It was a beautiful and sunny day yesterday. My daughter B, who is 4, was running like the wind, climbing, laughing, playing and then, she was crying. I asked her what was wrong and she said, “my friend won’t play with me.” This friend was another girl that she had just met at the playground who was 6. The girl who heard her replied “she told me she didn’t want to be my friend anymore.” When I asked B about it she replied, “I didn’t mean it.” My daughter was overwhelmed with emotion. She couldn’t even go and say sorry without me. I helped her apologize but the little girl wouldn’t accept it. She was simply not interested and would no longer play with her.
My daughter was so hysterical we had to leave the park. She cried for a full 20 minutes. Once she calmed down we talked about it. I tried to explain that even though she apologized, she had hurt her friend’s feelings and she wasn’t accepting her apology. B just couldn’t comprehend why sorry wasn’t enough.
Why isn’t sorry enough?
I have heard many teachings about the power of forgiveness, I deeply believe them but I didn’t really understand until yesterday. My daughter was so wounded over something that an older child or adult would consider trivial and yet there was nothing we could do to calm her down, she just needed time to process it. If the girl had simply accepted B’s apology and moved on, the scenario would have been different. The girl likely didn’t feel like accepting the apology simply because she wasn’t invested but it led to suffering. Incredible suffering.
It got me thinking about adult scenarios. We can argue that the things that happen when we are adults or for years as we are children that are simply unforgivable. That this child’s scenario has nothing to do with the deeper traumas that can occur in life however, I believe there is a parallel. If we say sorry and someone rejects us, we don’t forgive ourselves. We feel unloved and unworthy. Feeling unloved is arguably, the deepest wounding of all. If we don’t say sorry and we don’t forgive, the only person that anger is hurting is ourselves. The third scenario is that you don’t forgive yourself.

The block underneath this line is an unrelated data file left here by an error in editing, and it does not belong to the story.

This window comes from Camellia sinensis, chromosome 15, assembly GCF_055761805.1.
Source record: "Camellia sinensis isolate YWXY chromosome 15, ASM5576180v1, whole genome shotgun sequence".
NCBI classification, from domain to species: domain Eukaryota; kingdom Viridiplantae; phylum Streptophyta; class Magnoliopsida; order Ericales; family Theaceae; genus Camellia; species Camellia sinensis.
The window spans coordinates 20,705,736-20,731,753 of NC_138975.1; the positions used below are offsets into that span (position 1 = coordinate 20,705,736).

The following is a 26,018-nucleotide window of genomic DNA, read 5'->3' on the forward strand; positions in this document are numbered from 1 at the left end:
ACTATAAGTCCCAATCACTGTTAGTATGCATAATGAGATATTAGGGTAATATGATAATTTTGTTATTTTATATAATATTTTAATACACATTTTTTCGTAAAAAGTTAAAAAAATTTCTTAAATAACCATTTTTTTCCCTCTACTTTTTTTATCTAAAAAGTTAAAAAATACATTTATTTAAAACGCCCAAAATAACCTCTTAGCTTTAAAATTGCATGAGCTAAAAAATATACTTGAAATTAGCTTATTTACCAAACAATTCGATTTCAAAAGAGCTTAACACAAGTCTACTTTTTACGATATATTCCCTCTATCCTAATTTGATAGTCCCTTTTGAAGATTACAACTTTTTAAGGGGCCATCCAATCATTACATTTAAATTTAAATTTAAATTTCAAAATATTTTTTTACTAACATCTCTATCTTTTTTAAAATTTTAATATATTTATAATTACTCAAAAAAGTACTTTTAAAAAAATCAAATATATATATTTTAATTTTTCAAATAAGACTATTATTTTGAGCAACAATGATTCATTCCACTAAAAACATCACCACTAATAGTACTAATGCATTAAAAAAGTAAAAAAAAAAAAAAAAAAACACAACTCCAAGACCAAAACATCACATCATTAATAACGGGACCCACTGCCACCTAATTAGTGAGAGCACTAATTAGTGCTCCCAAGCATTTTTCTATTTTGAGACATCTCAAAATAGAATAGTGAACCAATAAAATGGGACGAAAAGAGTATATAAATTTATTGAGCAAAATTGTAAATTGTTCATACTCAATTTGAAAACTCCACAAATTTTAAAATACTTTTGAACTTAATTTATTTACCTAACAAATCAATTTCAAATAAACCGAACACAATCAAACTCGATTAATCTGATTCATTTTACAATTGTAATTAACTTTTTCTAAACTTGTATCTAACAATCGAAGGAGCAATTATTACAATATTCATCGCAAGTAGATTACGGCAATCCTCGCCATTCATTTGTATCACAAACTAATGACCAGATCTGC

How do we learn to forgive ourselves and others?
If we truly believe that all living things are connected, that we are all one, then we must forgive one another and ourselves because what we do unto others we do to ourselves. It also requires the belief and understanding that everyone is doing their best in that moment with what they have. This is hard for people to accept. It is challenging to understand that people who are capable of doing horrific things were ‘doing their best in the moment.’ However, we are all products of our genes and environment. We can’t ever really walk in another person’s shoes. Often people who are violent have learned violence, who are abusive have been abused.
So why forgive at all?
Because it sets you free. If you have hurt someone, it helps you let go of what’s happened in the past and move forward. You cannot live in the past, you cannot undo things but forgiveness allows you to move into the now, the present, where life is happening. It allows where you have contracted in your body and in your heart to expand, for we cannot fully love until we forgive. If someone has hurt you, forgiveness helps you take your power back. Rather than leading your life as a wounded animal, you get to step past this wounding, no longer being angry or hurt at what someone has ‘done to you.’ You move forward, reclaim all your energy and are more fully able to be in charge. Rather than being a product of what someone has done to you, you get to be a product of what you grow for yourself.
How do you forgive?
It depends on the amount of energy you need to get back. Something small may require a conversation, so forgiveness then requires practice. Something bigger may require help, therapy, reading, movement, self-care. I’m a big believer in therapy. I think everyone could use a good therapist. It helps to have a second voice, get perspective and be given new choices. Perhaps though forgiveness just begins with a softening, a tenderness and a willingness to open your heart. Forgiveness is powerful medicine. By opening your heart, you are able to engage more fully with life and yourself.